Debate Club secures their place at the top


The Debate Club attended Tustin Model United Nations, making it their first in-person competition of the season in two years.

Stepping away from Zoom and into their first event at Tustin Model United Nations, Diamond Bar High School’s Debate Club had a strong start to their competition season, as two sophomores secured awards for their research and public speaking skills. 

The Nov. 20 competition was the club’s first in-person event in two years; the event put their research, speaking and writing skills to the test. Before the competition, each member was given a problem and a country to learn more about. The event challenged competitors to debate their researched solutions to the issues presented. To finish off the function, members collaborated on a resolution paper that detailed their findings with the intent of getting it approved by the committee of competitors. 

“I was afraid [club members] would have had a horrible experience because there were a lot of intimidating, strong competitors,” club president senior Steven Tjandra said via Messenger. “But no, most of them had a great time and asked me when the next competition was.”

To prepare members for the event, the club hosted weekly workshops that guided them through the researching process. Vice president senior Mingyu Liu said the group mainly focused on familiarizing themselves with policy analysis and international affairs before jumping straight into the event.

“For this year, we’re definitely giving a lot more resources over to our members,” Tjandra said. “We’re aiming to make this transition—because [for] a lot of our members, this is their first competition—as smooth as possible.”

For sophomore Tiffany Hu, the competition gave her an opportunity to talk to new people and build a sense of community over a common interest: public speaking. She won third place for her performance in the conference on human trafficking where she prepared a position paper on South African and the United Nations’ efforts to combat this problem.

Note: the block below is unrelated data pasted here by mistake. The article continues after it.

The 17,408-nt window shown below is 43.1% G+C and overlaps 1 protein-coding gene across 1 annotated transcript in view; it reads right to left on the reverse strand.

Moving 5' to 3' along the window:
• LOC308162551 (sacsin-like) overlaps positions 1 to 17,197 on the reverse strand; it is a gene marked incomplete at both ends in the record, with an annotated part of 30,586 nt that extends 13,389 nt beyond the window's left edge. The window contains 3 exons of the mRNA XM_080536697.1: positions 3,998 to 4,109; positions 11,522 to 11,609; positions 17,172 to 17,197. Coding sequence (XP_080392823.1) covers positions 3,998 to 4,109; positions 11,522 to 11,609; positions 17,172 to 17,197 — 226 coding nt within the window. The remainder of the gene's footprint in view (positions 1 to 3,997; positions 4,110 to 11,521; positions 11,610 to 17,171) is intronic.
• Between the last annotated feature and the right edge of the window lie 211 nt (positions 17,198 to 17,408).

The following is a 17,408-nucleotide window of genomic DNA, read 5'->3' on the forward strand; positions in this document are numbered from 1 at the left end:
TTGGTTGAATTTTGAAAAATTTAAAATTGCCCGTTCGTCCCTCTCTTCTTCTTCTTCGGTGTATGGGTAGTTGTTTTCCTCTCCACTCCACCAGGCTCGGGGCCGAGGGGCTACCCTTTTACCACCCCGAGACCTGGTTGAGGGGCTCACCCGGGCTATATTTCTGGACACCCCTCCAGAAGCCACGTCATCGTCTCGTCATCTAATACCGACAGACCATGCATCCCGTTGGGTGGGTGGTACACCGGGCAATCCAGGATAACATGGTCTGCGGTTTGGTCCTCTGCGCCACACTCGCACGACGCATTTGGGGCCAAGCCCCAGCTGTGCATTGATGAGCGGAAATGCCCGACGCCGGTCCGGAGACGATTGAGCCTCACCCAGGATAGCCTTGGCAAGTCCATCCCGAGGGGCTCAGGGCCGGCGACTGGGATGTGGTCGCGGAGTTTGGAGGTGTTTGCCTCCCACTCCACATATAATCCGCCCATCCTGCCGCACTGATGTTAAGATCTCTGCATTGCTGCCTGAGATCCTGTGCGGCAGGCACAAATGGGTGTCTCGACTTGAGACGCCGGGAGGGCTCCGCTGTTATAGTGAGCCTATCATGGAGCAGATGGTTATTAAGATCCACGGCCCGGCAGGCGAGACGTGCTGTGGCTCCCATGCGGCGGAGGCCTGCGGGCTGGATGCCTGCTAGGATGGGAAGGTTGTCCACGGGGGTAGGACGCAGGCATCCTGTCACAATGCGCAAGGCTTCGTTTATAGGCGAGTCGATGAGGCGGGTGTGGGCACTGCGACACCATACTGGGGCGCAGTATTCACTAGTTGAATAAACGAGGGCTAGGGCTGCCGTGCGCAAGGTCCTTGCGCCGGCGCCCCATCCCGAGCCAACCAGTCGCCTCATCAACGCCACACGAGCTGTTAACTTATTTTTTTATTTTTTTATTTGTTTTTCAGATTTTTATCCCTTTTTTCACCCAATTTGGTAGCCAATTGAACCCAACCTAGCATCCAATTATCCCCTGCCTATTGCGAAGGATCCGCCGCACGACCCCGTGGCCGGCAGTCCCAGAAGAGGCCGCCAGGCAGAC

“When they were announcing awards, I wasn’t listening because I didn’t think I would get an award so they had to call me up after,” Hu said via Messenger. “I was really surprised and happy to get an award in my first ever debate competition.”

Another Brahma securing an award in the competition was sophomore Clair Kim, who won a research award for her paper on Angola and their participation in community-supported agriculture. She said her favorite part of the event was communicating with her resolution group to find a solution for the agricultural crisis. 

“This was my first MUN competition ever and it was definitely nerve wracking,” Kim said via Messenger. “Still, I reminded myself that I was there for the experience and that I would be proud of myself no matter what happened.”

Overall, Liu and Tjandra expressed how they wanted members to value how important it is to take the time to understand the issues in the world they live in through this competition. 

“Even if you’re not into politics, even if you’re not into international affairs, doing stuff like MUN just really broadens your skills but also just improves some critical skills overall, whether it’s public speaking, analysis of papers, or even logical reasoning skills,” Liu said.